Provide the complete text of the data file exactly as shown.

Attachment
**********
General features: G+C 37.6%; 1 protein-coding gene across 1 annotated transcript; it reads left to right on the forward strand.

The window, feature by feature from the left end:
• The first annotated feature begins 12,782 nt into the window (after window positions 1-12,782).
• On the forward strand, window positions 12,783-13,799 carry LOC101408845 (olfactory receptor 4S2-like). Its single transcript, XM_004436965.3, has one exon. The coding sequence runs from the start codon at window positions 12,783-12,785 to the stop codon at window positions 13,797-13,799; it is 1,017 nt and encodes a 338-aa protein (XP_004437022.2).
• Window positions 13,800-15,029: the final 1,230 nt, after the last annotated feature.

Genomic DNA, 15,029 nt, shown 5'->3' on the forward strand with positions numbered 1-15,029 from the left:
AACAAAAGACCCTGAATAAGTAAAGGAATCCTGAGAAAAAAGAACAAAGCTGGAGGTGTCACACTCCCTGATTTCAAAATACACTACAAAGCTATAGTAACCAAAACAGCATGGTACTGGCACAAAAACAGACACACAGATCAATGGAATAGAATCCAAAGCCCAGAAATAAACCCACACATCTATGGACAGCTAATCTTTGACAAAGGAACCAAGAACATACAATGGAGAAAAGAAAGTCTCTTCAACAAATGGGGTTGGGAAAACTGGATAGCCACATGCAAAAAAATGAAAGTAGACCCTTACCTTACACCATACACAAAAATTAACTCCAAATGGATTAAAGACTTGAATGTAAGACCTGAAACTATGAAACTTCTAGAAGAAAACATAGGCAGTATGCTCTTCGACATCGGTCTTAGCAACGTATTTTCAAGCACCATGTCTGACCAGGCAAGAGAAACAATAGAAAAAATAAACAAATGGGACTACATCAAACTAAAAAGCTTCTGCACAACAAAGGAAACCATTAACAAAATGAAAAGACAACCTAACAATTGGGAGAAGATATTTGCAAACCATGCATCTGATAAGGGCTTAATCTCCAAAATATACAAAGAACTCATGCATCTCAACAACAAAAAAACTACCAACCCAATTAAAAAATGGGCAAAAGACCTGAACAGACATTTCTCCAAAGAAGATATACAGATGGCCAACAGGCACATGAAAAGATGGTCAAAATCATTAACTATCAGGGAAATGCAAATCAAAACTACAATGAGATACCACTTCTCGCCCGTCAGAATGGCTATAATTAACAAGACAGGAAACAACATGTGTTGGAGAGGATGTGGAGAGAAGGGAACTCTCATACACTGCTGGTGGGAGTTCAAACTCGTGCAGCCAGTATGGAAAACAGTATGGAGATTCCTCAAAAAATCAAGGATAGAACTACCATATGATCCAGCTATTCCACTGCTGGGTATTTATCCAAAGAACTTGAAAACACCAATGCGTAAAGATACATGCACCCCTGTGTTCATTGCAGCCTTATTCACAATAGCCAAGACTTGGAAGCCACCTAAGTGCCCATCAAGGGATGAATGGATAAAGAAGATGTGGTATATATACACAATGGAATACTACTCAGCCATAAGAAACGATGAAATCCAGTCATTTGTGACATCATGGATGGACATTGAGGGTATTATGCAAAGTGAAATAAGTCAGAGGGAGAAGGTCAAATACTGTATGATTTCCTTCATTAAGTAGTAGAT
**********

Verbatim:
General features: G+C 37.6%; 1 protein-coding gene across 1 annotated transcript; it reads left to right on the forward strand.

The window, feature by feature from the left end:
• The first annotated feature begins 12,782 nt into the window (after window positions 1-12,782).
• On the forward strand, window positions 12,783-13,799 carry LOC101408845 (olfactory receptor 4S2-like). Its single transcript, XM_004436965.3, has one exon. The coding sequence runs from the start codon at window positions 12,783-12,785 to the stop codon at window positions 13,797-13,799; it is 1,017 nt and encodes a 338-aa protein (XP_004437022.2).
• Window positions 13,800-15,029: the final 1,230 nt, after the last annotated feature.

Genomic DNA, 15,029 nt, shown 5'->3' on the forward strand with positions numbered 1-15,029 from the left:
AACAAAAGACCCTGAATAAGTAAAGGAATCCTGAGAAAAAAGAACAAAGCTGGAGGTGTCACACTCCCTGATTTCAAAATACACTACAAAGCTATAGTAACCAAAACAGCATGGTACTGGCACAAAAACAGACACACAGATCAATGGAATAGAATCCAAAGCCCAGAAATAAACCCACACATCTATGGACAGCTAATCTTTGACAAAGGAACCAAGAACATACAATGGAGAAAAGAAAGTCTCTTCAACAAATGGGGTTGGGAAAACTGGATAGCCACATGCAAAAAAATGAAAGTAGACCCTTACCTTACACCATACACAAAAATTAACTCCAAATGGATTAAAGACTTGAATGTAAGACCTGAAACTATGAAACTTCTAGAAGAAAACATAGGCAGTATGCTCTTCGACATCGGTCTTAGCAACGTATTTTCAAGCACCATGTCTGACCAGGCAAGAGAAACAATAGAAAAAATAAACAAATGGGACTACATCAAACTAAAAAGCTTCTGCACAACAAAGGAAACCATTAACAAAATGAAAAGACAACCTAACAATTGGGAGAAGATATTTGCAAACCATGCATCTGATAAGGGCTTAATCTCCAAAATATACAAAGAACTCATGCATCTCAACAACAAAAAAACTACCAACCCAATTAAAAAATGGGCAAAAGACCTGAACAGACATTTCTCCAAAGAAGATATACAGATGGCCAACAGGCACATGAAAAGATGGTCAAAATCATTAACTATCAGGGAAATGCAAATCAAAACTACAATGAGATACCACTTCTCGCCCGTCAGAATGGCTATAATTAACAAGACAGGAAACAACATGTGTTGGAGAGGATGTGGAGAGAAGGGAACTCTCATACACTGCTGGTGGGAGTTCAAACTCGTGCAGCCAGTATGGAAAACAGTATGGAGATTCCTCAAAAAATCAAGGATAGAACTACCATATGATCCAGCTATTCCACTGCTGGGTATTTATCCAAAGAACTTGAAAACACCAATGCGTAAAGATACATGCACCCCTGTGTTCATTGCAGCCTTATTCACAATAGCCAAGACTTGGAAGCCACCTAAGTGCCCATCAAGGGATGAATGGATAAAGAAGATGTGGTATATATACACAATGGAATACTACTCAGCCATAAGAAACGATGAAATCCAGTCATTTGTGACATCATGGATGGACATTGAGGGTATTATGCAAAGTGAAATAAGTCAGAGGGAGAAGGTCAAATACTGTATGATTTCCTTCATTAAGTAGTAGAT